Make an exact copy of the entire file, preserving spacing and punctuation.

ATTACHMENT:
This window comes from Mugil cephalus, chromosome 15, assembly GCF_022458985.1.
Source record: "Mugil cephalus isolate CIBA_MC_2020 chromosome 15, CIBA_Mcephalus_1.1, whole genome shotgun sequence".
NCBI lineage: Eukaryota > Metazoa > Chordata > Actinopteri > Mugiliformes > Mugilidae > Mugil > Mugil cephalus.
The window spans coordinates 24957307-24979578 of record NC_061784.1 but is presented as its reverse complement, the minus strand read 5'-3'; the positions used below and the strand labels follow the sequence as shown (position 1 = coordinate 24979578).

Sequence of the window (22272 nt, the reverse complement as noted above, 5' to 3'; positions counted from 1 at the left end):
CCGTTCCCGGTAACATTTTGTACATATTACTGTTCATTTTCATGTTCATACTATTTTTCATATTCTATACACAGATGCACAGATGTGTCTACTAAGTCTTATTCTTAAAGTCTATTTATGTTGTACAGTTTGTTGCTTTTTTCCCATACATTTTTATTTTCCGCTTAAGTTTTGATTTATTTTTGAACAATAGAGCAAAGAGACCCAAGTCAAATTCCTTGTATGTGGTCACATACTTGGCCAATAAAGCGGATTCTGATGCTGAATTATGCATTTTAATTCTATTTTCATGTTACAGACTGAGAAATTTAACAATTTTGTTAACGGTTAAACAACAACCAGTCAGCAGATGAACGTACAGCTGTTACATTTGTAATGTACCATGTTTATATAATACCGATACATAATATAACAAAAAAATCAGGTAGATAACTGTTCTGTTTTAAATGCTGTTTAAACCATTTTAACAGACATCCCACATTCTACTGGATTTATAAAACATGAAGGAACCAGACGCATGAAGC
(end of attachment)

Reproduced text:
This window comes from Mugil cephalus, chromosome 15, assembly GCF_022458985.1.
Source record: "Mugil cephalus isolate CIBA_MC_2020 chromosome 15, CIBA_Mcephalus_1.1, whole genome shotgun sequence".
NCBI lineage: Eukaryota > Metazoa > Chordata > Actinopteri > Mugiliformes > Mugilidae > Mugil > Mugil cephalus.
The window spans coordinates 24957307-24979578 of record NC_061784.1 but is presented as its reverse complement, the minus strand read 5'-3'; the positions used below and the strand labels follow the sequence as shown (position 1 = coordinate 24979578).

Sequence of the window (22272 nt, the reverse complement as noted above, 5' to 3'; positions counted from 1 at the left end):
CCGTTCCCGGTAACATTTTGTACATATTACTGTTCATTTTCATGTTCATACTATTTTTCATATTCTATACACAGATGCACAGATGTGTCTACTAAGTCTTATTCTTAAAGTCTATTTATGTTGTACAGTTTGTTGCTTTTTTCCCATACATTTTTATTTTCCGCTTAAGTTTTGATTTATTTTTGAACAATAGAGCAAAGAGACCCAAGTCAAATTCCTTGTATGTGGTCACATACTTGGCCAATAAAGCGGATTCTGATGCTGAATTATGCATTTTAATTCTATTTTCATGTTACAGACTGAGAAATTTAACAATTTTGTTAACGGTTAAACAACAACCAGTCAGCAGATGAACGTACAGCTGTTACATTTGTAATGTACCATGTTTATATAATACCGATACATAATATAACAAAAAAATCAGGTAGATAACTGTTCTGTTTTAAATGCTGTTTAAACCATTTTAACAGACATCCCACATTCTACTGGATTTATAAAACATGAAGGAACCAGACGCATGAAGC